BULUS AL-BUSHI (?-ca. 1250)
A Bishop, theologian. Bulus al-Bushi was a skilled theologian who contributed much to the dawning of the 13th-century golden age of Copto-Arabic literature. Little is known of his life before 1216, when after the death of Patriarch John VI the scholarly monk Bulus quickly became one of the two leading candidates for the papacy; the other was his monastic acquaintance and colleague Da’ud ibn Laqlaq al-Fayyumi. Due to political machinations, the election was delayed; Bulus eventually withdrew from the contest.
In 1235, however, after a vacancy of nearly 20 years, Da’ud was finally made pope as Cyril III. Cyril proved so rapacious in his financial dealings that a synod held in 1240 appointed two monks to supervise his activities; one was Bulus, who was consecrated bishop of Misr (Old Cairo).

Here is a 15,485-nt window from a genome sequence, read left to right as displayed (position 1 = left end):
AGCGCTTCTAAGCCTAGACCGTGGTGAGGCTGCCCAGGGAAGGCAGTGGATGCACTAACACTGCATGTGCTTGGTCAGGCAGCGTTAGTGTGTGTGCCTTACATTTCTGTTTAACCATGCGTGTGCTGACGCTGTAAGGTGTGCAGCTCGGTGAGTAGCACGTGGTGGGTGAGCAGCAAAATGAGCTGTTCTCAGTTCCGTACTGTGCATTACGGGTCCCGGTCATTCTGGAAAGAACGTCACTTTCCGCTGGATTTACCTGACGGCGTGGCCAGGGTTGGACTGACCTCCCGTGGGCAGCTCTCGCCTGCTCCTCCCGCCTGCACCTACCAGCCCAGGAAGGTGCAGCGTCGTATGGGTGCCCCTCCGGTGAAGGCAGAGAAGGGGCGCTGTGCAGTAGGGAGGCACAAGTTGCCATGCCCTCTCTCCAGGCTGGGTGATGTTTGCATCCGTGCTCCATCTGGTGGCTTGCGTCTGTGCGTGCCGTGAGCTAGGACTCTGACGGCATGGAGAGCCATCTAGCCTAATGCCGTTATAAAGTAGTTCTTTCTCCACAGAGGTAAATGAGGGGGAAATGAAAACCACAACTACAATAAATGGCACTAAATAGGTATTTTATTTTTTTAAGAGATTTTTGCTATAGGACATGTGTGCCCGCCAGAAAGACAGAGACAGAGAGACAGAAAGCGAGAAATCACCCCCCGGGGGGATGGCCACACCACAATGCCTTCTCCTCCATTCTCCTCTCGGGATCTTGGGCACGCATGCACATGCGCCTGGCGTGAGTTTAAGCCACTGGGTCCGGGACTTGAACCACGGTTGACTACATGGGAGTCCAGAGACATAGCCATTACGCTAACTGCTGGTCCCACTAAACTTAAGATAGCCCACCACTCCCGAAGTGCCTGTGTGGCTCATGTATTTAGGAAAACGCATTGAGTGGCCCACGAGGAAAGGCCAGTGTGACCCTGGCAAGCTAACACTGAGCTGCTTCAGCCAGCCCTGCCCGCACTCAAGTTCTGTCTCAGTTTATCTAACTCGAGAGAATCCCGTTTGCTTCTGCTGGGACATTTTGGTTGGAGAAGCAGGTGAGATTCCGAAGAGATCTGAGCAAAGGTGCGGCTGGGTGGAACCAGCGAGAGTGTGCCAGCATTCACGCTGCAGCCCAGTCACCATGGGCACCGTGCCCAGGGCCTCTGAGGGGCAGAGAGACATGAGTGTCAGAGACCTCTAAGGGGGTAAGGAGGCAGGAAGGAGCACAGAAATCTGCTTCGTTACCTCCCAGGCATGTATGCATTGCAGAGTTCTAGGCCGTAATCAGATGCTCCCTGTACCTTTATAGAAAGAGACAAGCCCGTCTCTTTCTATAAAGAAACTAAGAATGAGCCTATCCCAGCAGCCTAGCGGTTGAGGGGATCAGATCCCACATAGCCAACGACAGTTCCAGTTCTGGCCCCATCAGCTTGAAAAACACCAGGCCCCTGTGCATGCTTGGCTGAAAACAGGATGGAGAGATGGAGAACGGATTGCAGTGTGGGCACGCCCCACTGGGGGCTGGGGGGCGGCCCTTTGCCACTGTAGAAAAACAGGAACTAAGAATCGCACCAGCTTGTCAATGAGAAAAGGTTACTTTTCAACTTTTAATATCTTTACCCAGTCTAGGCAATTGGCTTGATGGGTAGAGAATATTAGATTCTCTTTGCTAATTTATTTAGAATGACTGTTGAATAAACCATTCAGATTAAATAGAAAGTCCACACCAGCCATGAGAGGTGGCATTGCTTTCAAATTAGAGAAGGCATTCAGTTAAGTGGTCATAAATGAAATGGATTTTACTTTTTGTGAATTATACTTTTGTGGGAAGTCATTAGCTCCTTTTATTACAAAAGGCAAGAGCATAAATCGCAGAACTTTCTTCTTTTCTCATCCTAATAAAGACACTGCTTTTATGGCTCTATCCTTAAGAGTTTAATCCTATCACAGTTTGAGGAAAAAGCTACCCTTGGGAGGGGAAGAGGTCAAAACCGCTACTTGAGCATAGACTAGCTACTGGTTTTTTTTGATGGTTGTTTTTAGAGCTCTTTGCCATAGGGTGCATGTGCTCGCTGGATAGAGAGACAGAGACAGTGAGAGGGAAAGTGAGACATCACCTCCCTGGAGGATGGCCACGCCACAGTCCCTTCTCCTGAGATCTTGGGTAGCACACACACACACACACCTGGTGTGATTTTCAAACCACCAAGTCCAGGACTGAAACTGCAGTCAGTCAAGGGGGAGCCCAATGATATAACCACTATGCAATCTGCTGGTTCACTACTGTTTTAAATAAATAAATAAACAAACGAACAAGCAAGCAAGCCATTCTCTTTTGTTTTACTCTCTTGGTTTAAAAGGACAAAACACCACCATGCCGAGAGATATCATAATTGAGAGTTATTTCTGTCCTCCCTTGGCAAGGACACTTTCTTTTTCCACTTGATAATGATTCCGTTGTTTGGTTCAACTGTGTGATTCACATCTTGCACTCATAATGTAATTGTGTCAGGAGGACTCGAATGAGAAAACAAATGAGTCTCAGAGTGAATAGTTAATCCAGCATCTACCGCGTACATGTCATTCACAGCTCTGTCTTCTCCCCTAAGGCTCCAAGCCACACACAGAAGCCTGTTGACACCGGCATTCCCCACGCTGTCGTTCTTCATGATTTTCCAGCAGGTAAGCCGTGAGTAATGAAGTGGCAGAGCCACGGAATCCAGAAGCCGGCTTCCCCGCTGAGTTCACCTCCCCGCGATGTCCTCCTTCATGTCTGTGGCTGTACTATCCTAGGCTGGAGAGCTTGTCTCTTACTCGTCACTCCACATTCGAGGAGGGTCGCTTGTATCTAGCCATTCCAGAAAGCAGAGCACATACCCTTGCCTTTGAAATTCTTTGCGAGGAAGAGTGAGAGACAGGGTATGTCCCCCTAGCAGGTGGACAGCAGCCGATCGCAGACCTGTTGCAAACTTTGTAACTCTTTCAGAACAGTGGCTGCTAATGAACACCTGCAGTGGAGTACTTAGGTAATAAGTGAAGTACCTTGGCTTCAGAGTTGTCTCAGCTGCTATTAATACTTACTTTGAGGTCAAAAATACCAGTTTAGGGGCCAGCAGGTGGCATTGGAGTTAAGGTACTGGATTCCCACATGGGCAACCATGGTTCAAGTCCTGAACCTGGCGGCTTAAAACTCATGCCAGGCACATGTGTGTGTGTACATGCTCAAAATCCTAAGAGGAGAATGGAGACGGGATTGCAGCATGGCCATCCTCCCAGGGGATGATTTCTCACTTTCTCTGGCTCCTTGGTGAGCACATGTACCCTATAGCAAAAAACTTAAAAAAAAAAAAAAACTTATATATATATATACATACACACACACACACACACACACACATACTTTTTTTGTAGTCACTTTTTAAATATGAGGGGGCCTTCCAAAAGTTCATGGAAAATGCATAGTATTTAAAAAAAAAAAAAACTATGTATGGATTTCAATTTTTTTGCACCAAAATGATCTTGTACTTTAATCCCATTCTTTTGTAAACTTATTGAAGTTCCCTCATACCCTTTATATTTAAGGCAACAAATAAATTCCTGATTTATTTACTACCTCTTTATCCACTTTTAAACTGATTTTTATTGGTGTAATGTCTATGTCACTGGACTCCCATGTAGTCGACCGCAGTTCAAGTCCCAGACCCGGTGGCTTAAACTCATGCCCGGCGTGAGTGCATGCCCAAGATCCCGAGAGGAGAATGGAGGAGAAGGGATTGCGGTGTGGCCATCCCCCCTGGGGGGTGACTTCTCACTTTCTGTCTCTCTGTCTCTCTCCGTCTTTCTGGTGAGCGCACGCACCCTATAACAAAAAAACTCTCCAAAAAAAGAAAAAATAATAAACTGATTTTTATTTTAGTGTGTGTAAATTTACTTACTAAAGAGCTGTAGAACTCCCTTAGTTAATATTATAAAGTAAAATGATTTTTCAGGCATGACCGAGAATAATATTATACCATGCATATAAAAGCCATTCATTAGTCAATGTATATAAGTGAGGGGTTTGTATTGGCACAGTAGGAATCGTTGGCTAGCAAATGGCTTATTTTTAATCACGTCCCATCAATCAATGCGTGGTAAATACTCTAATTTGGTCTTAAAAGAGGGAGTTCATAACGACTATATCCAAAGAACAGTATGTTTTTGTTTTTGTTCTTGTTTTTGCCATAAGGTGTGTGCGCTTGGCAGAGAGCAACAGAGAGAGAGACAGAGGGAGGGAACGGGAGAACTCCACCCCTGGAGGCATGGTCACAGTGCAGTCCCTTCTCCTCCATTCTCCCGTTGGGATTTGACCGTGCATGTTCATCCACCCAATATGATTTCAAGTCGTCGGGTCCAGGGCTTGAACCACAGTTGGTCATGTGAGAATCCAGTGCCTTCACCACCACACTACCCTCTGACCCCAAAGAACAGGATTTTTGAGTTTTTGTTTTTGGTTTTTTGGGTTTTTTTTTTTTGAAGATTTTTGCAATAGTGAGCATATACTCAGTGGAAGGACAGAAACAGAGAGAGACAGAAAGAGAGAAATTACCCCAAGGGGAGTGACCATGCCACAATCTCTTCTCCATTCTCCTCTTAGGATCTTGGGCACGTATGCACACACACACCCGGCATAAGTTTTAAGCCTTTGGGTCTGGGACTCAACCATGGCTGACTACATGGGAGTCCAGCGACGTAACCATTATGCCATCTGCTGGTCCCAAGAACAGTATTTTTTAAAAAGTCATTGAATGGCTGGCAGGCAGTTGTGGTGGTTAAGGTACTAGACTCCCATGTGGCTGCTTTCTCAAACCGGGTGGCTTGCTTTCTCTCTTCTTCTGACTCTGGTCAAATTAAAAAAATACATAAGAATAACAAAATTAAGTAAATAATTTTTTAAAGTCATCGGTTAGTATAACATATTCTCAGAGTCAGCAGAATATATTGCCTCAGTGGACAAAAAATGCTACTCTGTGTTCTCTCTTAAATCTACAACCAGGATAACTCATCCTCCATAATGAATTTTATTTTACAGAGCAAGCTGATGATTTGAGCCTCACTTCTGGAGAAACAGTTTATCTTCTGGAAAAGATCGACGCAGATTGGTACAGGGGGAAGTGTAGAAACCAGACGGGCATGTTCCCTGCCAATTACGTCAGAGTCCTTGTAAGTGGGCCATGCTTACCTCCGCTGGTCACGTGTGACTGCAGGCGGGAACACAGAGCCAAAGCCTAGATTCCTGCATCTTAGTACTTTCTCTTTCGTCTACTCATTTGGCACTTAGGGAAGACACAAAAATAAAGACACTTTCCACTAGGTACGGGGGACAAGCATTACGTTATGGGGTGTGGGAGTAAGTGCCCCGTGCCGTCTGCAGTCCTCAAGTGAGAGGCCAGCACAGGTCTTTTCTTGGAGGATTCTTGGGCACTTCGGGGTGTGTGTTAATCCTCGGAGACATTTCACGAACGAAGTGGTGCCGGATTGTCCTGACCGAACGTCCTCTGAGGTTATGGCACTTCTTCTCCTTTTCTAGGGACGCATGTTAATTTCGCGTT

A number of works by Bulus al-Bushi have been preserved, and they all point to his deep scriptural and patristic knowledge. For example, Kitab al-I‘tiraf (The Book of Confession), which Bulus coauthored with Da’ud ibn Laqlaq and with contributions by al-As‘ad ibn al-‘Assal, defends the practice of auricular confession; it was Bulus who assembled and translated the patristic materials quoted in the work.
Bulus’ collection of eight Sermons for the Feasts of the Lord has been popular into modern times; three of the sermons were incorporated into an Arabic collection of patristic homilies for the Church year, where Bulus appears with the likes of St. John Chrysostom and St. Gregory Nazianzen. His Commentary on the Apocalypse may be the first commentary on the Book of Revelation to be composed in Arabic; it was later used by Ibn Katib Qaysar.
His Treatise on the Trinity, the Incarnation, and the Truth of Christianity shows us a theologian deeply rooted in the Bible and in the Alexandrian tradition of Saints Athanasius and Cyril, but capable of expressing his faith in the Arabic idiom of his own day.